Allocate an payment made privately to a loan account

When I started my business, I bought stock out of my personal account. Now I would like to allocate it to my loan account, but can’t seem to get it right as the only option I have is to pay it using the bank or petty cash options. Otherwise it goes under suspense.

You need to furnish more information about your form of organization and chart of accounts. Buying stock implies a corporate entity with shareholders. A personal loan account implies, perhaps, some type of limited company with private ownership.

You also wrote of both allocation and payment, which would be two different things. What exactly did you originally do? And what are you trying to accomplish now?

We are 2 partners. Private ownership.

If we pay personal money into the company it’s easy to reconcile to a loan account.

The challenge is where we’ve purchased goods/equipment in a personal capacity and then need to capture the invoice and allocate to a loan account. Not sure how to allocate.

1- You can create purchase invoice for that suppler and add new line in the account name choose the partner loan ac put the amount paid with -(negative sign)

2- consider the loan paid in cash the make receipt voucher to loan account and the make payment voucher allocating the payment to supplier invoice

3- record the entry with Journal Voucher where you will
Dr exps or inventory or other account
Cr supplier
Dr supplier
Cr partner loan

I’m not sure why you would be using loan accounts in your situation at all. Partners’ investments are normally accounted for in capital accounts. These investments are not normally considered loans, because they are not typically repaid on a scheduled basis, but are recovered through distribution of profits to capital accounts and subsequent drawings. See Set up and use capital accounts | Manager and Use capital subaccounts | Manager.

What you describe is an additional contribution in kind to your capital account. The way to handle it is through an expense claim. Once you have set up your capital accounts for the partners, they will automatically appear as expense claims payers, and goods purchased with partners’ personal funds will be posted to the relevant partners’ capital accounts. See Use expense claims | Manager.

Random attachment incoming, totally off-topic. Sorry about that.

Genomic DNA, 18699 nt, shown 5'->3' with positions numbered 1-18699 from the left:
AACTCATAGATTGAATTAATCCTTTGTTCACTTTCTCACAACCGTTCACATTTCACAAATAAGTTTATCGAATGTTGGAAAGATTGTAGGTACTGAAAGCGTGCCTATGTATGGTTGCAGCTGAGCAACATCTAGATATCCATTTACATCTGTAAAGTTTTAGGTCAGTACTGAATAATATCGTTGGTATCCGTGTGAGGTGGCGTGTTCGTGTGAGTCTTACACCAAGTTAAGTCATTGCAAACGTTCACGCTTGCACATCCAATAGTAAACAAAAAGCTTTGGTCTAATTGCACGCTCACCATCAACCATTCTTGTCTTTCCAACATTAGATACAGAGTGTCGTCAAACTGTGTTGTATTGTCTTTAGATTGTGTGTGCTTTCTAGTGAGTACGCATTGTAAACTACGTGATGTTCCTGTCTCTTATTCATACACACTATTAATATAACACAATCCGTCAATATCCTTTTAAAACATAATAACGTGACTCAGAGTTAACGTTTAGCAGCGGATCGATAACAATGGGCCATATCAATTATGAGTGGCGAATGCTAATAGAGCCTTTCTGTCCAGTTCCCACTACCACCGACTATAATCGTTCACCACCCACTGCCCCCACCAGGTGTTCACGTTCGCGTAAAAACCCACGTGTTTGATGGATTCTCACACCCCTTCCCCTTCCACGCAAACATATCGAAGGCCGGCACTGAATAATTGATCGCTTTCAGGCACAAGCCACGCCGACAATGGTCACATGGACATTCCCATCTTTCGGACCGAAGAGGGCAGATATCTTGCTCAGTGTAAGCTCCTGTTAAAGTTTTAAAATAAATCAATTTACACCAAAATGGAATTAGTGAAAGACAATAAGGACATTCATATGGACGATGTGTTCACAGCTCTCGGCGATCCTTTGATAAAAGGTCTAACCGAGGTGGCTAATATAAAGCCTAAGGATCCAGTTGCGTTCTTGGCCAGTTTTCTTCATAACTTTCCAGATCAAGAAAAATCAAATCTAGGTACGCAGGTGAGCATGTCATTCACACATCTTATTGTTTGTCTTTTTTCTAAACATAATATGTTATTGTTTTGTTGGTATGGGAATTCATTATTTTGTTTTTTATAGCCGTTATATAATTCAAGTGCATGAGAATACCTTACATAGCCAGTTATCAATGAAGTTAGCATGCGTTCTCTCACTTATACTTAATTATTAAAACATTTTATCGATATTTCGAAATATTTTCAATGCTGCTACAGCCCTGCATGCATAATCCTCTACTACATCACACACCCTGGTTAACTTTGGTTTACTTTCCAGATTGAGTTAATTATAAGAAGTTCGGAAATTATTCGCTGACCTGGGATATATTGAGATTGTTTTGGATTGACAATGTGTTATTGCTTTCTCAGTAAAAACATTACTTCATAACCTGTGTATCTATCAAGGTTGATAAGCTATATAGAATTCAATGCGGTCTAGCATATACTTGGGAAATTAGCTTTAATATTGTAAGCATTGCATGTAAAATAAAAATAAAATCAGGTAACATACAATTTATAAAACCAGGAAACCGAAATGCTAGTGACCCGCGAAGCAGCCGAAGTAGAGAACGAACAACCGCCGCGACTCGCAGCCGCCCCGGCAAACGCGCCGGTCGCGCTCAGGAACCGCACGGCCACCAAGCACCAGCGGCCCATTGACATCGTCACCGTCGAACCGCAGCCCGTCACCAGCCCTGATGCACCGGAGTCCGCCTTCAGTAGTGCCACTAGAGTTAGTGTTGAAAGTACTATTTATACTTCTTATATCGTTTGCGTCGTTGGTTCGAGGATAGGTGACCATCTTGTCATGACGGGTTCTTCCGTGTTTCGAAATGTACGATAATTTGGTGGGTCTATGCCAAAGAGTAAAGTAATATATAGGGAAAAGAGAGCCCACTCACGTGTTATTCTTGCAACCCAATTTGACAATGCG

By stock I am assuming you mean Inventory.

Depending on the frequency of this type of transaction, you could use a Journal Entry.
DR - Inventory / CR Loans account.

Being partners, means you can setup your “partnership” accounting as fits your purpose.
If you choose to use loan accounts (current accounts) as well as capital accounts, then go for it.

Loan accounts give you far better reporting freedom when there is a disproportion contribution beyond the partnership agreement’s initial contribution.

Can you explain why you think so, given the built-in Capital Accounts Summary report? Default reporting for capital accounts easily handles disproportionate contributions (via receipts or expense claims), distributions, or drawings at any point in a business’ life, whether during initial setup or beyond. It is broken down by member, definable as to time period, and even makes provision for a footer where disproportionate actions can be explained. How do loan accounts provide better reporting freedom?

Because you aren’t polluting equity with liabilities.

Because you are reporting liabilities as liabilities.

Well, those observations are valid if you accept the notion that partners’ investments are liabilities rather than capital contributions. That would be an unusual perspective.

When one can accept that within the partnership you can have both a capital account under Equity and a loan account under Liabilities. That is, the partnership decides how it wants a particular transaction to be reflected in the financial statements. For example: it would be totally inappropriate to record a repayable short term funding contribution as equity, when it is in effect a liability.